As Fr Garnet, Provincial of the Jesuits in England, affirmed at the time, the plot to blow up the King, Queen, and the Three Estates of the Realm on the 5th of November 1605 was a most immoral and wicked plan (for one thing, one cannot willy nilly slay the innocent, along with those believed guilty of tyranny and oppression, by committing mass murder); not that that spared poor Father, since not only were the conspirators detected and hanged, but so was he - for not revealing what they had brought to him in confession, as well as for being a Popish priest.
Some Traditionalists may get a bit misty-eyed, and rather wish that Providence had permitted, rather than foiled, the careful firing of gunpowder beneath the State Opening of Parliament: but this is folly; ends justify not means. And further, as has been pointed out before, if the blast had been set off, even with the gunpowder "decayed", the huge explosion would have blown King James with his Lords and Commons to kingdom come, certainly (as recent tests have proven) - but almost as certainly, this would have not resulted in any Catholic restoration of merrie England: on the contrary, it would have most probably whipped up a Protestant vigilante frenzy, resulting in a reverse St Bartholomew's Day Massacre of English Catholics, one and all: for all would have been regarded as most barbarous conniving bloodthirsty fiends. Charles and his sister would have survived (they were not at the Lords), and easily eluded capture, and the Protestant succession to the throne would not have been harmed; but Catholics and Catholicism would have been even worse regarded in England thereafter than they were in reality.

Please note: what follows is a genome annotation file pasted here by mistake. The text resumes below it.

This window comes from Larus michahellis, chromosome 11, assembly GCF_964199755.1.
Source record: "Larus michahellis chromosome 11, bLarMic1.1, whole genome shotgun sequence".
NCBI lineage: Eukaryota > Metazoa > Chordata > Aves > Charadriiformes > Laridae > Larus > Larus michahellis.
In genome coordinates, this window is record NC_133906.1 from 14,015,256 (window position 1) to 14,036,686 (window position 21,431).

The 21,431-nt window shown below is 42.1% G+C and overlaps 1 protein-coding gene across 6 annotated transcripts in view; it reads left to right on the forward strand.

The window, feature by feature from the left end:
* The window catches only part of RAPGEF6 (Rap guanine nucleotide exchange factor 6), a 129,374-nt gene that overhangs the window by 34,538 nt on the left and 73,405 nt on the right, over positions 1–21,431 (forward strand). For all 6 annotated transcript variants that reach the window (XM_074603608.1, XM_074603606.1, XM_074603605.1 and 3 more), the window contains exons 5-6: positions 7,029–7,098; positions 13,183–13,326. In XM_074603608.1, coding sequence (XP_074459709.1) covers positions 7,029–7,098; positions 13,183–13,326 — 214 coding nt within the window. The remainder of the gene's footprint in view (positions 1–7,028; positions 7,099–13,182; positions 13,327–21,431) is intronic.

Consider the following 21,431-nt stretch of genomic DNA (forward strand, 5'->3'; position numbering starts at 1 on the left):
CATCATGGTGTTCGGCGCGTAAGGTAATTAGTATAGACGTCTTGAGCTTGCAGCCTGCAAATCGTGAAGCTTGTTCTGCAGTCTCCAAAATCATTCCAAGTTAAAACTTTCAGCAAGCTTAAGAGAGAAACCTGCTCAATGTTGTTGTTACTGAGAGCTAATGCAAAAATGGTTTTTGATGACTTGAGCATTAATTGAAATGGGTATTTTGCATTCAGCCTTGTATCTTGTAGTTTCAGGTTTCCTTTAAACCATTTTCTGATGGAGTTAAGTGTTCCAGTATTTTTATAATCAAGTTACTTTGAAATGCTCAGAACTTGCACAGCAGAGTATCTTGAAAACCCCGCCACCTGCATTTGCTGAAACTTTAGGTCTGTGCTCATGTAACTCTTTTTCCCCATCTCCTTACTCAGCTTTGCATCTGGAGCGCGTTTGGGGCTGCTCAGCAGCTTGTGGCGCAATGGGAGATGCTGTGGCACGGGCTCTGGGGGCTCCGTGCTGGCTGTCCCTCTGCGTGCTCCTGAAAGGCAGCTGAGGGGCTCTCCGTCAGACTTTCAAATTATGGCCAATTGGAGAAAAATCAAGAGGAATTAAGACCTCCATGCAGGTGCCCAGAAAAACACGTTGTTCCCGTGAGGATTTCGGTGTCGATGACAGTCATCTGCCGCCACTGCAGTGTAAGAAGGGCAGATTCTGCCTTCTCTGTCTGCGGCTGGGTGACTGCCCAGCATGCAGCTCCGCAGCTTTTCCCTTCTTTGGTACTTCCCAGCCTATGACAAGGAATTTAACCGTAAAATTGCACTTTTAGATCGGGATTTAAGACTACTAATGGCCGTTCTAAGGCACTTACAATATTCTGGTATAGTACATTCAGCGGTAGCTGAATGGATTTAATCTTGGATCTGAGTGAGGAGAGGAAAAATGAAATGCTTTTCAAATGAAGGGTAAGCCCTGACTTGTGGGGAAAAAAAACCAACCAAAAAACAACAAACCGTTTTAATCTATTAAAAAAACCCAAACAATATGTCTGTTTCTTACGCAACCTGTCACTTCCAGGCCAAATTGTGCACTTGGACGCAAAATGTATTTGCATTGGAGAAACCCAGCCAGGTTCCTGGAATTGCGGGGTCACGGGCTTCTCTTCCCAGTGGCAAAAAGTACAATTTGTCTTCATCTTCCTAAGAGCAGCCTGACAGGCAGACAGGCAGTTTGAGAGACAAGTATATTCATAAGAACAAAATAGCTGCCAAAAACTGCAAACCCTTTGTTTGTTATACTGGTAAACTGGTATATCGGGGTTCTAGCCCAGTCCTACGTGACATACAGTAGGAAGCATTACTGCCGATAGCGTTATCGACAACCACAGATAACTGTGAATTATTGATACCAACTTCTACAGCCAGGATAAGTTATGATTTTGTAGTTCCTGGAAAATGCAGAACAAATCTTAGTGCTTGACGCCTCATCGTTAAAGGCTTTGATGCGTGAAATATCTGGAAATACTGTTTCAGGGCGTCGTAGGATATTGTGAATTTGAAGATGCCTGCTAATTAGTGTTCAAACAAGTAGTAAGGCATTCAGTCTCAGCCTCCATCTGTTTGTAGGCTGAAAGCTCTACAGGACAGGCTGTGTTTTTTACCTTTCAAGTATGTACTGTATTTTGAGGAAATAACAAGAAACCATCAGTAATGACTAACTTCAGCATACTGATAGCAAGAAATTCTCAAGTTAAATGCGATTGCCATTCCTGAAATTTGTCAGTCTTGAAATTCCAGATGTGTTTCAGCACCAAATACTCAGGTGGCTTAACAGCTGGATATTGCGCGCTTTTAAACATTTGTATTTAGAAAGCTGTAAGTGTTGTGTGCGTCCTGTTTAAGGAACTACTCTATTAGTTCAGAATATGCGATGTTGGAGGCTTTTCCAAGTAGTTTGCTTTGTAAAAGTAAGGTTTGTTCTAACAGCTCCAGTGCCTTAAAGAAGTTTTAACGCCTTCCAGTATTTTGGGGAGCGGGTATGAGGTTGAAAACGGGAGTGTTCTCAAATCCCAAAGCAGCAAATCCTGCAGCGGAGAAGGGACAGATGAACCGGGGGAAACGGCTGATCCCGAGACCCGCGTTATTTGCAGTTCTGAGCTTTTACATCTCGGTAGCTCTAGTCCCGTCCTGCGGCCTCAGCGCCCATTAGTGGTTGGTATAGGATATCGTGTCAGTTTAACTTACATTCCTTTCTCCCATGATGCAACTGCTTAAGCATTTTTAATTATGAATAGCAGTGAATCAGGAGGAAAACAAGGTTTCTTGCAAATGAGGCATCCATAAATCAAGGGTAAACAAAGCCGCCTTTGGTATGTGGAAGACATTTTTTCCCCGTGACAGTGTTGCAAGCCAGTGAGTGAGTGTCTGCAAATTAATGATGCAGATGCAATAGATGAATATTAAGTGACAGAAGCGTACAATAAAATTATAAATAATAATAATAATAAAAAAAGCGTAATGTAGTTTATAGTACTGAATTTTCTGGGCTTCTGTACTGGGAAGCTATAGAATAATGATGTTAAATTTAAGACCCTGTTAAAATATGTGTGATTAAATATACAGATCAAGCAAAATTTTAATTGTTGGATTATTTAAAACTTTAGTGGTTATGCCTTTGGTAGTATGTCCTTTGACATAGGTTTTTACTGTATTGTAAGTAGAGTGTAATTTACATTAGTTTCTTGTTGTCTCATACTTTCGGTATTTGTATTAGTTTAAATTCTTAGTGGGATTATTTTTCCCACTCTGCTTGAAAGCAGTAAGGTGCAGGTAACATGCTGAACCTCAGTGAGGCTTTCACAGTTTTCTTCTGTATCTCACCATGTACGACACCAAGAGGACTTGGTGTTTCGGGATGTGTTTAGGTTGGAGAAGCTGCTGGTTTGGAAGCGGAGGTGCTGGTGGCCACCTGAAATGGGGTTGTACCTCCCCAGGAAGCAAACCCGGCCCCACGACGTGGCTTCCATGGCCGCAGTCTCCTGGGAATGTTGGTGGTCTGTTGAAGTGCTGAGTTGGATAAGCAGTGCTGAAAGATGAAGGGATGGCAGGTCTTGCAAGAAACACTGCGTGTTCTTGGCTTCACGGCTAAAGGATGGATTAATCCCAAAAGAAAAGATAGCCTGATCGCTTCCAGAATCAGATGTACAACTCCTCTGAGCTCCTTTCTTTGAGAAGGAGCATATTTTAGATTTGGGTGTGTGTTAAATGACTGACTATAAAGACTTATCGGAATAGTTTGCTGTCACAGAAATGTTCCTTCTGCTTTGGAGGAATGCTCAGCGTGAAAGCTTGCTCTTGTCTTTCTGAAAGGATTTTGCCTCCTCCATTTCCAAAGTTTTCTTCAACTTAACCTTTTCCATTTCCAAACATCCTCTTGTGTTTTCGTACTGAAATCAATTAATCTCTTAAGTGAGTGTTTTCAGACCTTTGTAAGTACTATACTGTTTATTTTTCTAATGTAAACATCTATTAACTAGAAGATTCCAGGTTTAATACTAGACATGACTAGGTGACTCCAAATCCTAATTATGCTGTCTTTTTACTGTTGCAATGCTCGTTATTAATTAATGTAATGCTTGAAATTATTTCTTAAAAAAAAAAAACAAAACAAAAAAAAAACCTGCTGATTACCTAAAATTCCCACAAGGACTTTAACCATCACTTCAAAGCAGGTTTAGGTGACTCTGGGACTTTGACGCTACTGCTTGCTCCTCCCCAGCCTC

To-day also marks that low point in English history, when James II lost his chance of keeping his throne by his pigheaded attempts to push his absolute authority and the cause of Catholicism when he had no hope of succeeding - for on this day in 1689 William III, that canny Dutchman, arrived in England, promising to preserve English (Protestant) laws and liberties; James found his power ebbed away, and he had to flee. If only James, the last of the Stuarts, had not been so stubborn and foolhardly as to alienate everyone!
As an amusing note, from the infamous Guy Fawkes, and the custom of making a ragtag "Guy" to burn at a bonfire on the anniversary of this day, came the expression "guy", originally for some oddly drest fellow, then for any man, and now, in the plural "guys" for any group of men, and even, as I myself use it, as an informal expression addressable to a gather of both sexes.